We vacationed in the Black Forest in Germany this summer and that's when things started to go downhill for me. I was physically active but my mind started to get dark. It felt like sufferance to pray or see any form of positivity in life. It followed me all summer and came to a breaking point when some people I've known for a long time cut me out of their lives. Why? Anyone's guess. I am sure my faith and life path have something to do with it. None of us like rejection and when it comes, the very essence of who we are is questioned. The tapes playing in my head were telling me that I was not worthy of praise or love. It affected how I perceived those closest to me. When will they leave? That's all that went through my head. I started to put distance between myself and the people I cared about. I think I finally came up for air by mid- to late-September. The lesson it taught me was that all seasons of life need grieving, the good and the bad. I think I also found out what real forgiveness means and that to live a life of true faith one has to take a series of fairly brutal punches to some fairly sensitive areas. Am I better for having gone through it? Heck, yeah! Did it suck unmercifully to the point where I wanted to walk away from friends, faith, and the outside world? Yup.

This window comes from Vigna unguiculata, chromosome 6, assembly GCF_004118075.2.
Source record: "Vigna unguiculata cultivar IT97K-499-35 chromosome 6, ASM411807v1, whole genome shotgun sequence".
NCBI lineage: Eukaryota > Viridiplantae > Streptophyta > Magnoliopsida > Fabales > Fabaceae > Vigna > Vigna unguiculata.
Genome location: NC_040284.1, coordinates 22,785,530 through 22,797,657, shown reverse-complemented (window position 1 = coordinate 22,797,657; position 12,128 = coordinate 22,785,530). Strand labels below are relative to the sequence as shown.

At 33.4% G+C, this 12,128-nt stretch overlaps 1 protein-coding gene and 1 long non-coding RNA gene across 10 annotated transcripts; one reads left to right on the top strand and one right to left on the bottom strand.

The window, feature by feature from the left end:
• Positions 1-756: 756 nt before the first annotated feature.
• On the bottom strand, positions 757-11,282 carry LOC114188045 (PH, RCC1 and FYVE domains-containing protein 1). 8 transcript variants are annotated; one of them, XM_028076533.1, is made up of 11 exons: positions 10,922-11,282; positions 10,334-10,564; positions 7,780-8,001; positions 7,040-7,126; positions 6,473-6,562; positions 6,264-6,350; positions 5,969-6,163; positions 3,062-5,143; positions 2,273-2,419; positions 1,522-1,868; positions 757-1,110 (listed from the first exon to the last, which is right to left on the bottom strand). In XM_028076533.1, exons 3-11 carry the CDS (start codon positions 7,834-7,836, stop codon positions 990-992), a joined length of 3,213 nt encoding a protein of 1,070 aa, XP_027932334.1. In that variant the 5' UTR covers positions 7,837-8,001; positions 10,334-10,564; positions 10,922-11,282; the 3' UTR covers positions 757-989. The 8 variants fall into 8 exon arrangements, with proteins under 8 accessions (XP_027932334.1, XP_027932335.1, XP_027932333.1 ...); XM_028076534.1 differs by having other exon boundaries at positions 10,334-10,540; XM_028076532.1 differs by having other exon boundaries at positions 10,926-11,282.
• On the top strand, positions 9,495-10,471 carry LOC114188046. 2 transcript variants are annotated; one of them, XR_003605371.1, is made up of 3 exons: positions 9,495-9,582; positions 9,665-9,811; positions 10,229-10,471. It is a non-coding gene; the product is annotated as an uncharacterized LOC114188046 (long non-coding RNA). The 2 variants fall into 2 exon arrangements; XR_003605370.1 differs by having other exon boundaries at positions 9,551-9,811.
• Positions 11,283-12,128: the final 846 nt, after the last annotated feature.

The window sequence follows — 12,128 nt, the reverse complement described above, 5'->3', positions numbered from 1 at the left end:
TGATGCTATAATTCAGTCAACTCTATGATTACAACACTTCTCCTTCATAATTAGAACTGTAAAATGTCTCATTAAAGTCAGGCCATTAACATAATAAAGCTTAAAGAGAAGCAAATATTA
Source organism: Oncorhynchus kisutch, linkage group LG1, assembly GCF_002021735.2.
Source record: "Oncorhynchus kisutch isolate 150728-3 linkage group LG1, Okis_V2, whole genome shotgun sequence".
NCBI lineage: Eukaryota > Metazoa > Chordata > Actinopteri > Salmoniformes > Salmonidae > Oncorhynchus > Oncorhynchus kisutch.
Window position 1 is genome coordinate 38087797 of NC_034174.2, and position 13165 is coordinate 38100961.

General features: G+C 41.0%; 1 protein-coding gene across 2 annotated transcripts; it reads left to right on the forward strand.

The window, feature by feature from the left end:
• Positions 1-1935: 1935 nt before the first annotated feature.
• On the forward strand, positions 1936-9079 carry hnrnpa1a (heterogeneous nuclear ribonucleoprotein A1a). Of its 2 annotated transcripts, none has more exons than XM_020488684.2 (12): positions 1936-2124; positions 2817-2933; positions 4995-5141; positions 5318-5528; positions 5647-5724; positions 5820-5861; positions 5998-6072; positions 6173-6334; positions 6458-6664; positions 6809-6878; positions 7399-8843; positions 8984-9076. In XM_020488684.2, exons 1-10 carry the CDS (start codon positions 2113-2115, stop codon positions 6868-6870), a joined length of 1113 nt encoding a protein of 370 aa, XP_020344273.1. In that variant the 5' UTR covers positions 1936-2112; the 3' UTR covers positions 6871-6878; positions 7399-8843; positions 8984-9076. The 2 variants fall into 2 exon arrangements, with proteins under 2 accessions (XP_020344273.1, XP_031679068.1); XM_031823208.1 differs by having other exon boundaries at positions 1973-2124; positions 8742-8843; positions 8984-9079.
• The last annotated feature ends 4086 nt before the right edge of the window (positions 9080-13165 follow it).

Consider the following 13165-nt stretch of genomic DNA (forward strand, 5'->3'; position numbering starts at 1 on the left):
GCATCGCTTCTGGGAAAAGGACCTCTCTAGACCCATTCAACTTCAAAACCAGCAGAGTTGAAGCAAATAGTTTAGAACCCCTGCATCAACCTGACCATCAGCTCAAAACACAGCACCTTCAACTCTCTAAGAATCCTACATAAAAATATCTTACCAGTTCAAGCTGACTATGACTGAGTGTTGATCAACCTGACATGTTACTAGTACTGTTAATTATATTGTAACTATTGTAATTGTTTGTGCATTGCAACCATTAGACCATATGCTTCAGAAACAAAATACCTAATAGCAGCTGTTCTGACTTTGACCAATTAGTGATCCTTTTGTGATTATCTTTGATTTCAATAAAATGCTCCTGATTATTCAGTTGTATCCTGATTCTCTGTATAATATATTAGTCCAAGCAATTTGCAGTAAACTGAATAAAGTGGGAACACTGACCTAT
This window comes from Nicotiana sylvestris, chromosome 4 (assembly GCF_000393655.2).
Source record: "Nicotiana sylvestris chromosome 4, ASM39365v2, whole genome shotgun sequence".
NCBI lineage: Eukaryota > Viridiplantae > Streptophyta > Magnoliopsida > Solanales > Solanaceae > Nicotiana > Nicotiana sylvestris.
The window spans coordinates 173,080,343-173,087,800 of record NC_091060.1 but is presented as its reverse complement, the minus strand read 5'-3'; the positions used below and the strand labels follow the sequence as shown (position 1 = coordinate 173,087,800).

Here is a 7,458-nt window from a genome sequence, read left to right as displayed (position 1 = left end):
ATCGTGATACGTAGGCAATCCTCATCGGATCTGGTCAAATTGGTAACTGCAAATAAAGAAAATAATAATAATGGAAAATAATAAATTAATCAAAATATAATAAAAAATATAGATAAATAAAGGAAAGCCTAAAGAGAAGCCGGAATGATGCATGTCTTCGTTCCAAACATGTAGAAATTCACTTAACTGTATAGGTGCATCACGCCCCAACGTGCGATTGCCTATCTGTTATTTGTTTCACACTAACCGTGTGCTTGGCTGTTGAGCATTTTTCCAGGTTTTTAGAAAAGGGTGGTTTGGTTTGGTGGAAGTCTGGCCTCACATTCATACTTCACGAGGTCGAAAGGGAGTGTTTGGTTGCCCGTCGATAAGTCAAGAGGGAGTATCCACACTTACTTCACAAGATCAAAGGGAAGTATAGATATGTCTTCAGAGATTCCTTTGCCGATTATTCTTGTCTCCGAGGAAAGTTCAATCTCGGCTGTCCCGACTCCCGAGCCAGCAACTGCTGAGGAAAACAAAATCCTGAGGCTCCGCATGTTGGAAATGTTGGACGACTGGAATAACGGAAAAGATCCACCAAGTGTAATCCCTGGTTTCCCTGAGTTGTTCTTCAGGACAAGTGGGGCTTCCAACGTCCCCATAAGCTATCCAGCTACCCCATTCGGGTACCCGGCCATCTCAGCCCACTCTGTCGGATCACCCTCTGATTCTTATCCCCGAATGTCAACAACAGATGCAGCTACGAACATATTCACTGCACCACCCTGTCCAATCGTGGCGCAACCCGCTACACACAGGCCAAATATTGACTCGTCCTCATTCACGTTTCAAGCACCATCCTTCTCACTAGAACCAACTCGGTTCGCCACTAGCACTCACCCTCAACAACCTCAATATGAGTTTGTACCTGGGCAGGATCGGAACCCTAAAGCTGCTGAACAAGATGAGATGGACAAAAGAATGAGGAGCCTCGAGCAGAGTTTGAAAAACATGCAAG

The outcome of all this has led to renewed balance and being able to mentor people with the living to back the advice. There is no greater danger to our self-esteem than when we believe the lies in our mind and then compare ourselves to others who seem to be doing fine. Usually, they are far from fine and crippled by the same issues.
The end of the year has been focused on building a good community with our neighbors here. The horror of the Bataclan shootings will never leave us and I wrote a whole other post on that without getting into it again here. It has certainly unified people here in Paris, but, like we see with shootings in America, it all goes back to normal and our outrage and horror hibernates until the next “unspeakable tragedy” hits and the media cranks up the fear machine to 11. In this period of time it's important for us to be neighbors to all people. I have given up trying to save the world or to make a big impression on it. For years I thought that in order to achieve I had to be known. Wrong. I just need to do the best I can right where I'm planted.
December held two important dates: the 1st signified eight years living here in France. In the beginning, I thought I'd never survive. Now I can't see myself living anywhere else. The 12th signified five years of sobriety. Yeah baby! My kids also turned 11 and 8 this year.
These past few weeks I have gotten back into regular exercise, writing (I have started mapping out my next book which I will be focusing on next year), planning for my keynote talks at a university in the United Sates in February, and taking my time in all things. If I can remember that I am on an amazing adventure every second of the day and not a merry-go-round of banality, then I think next year should be OK. I'll keep you posted.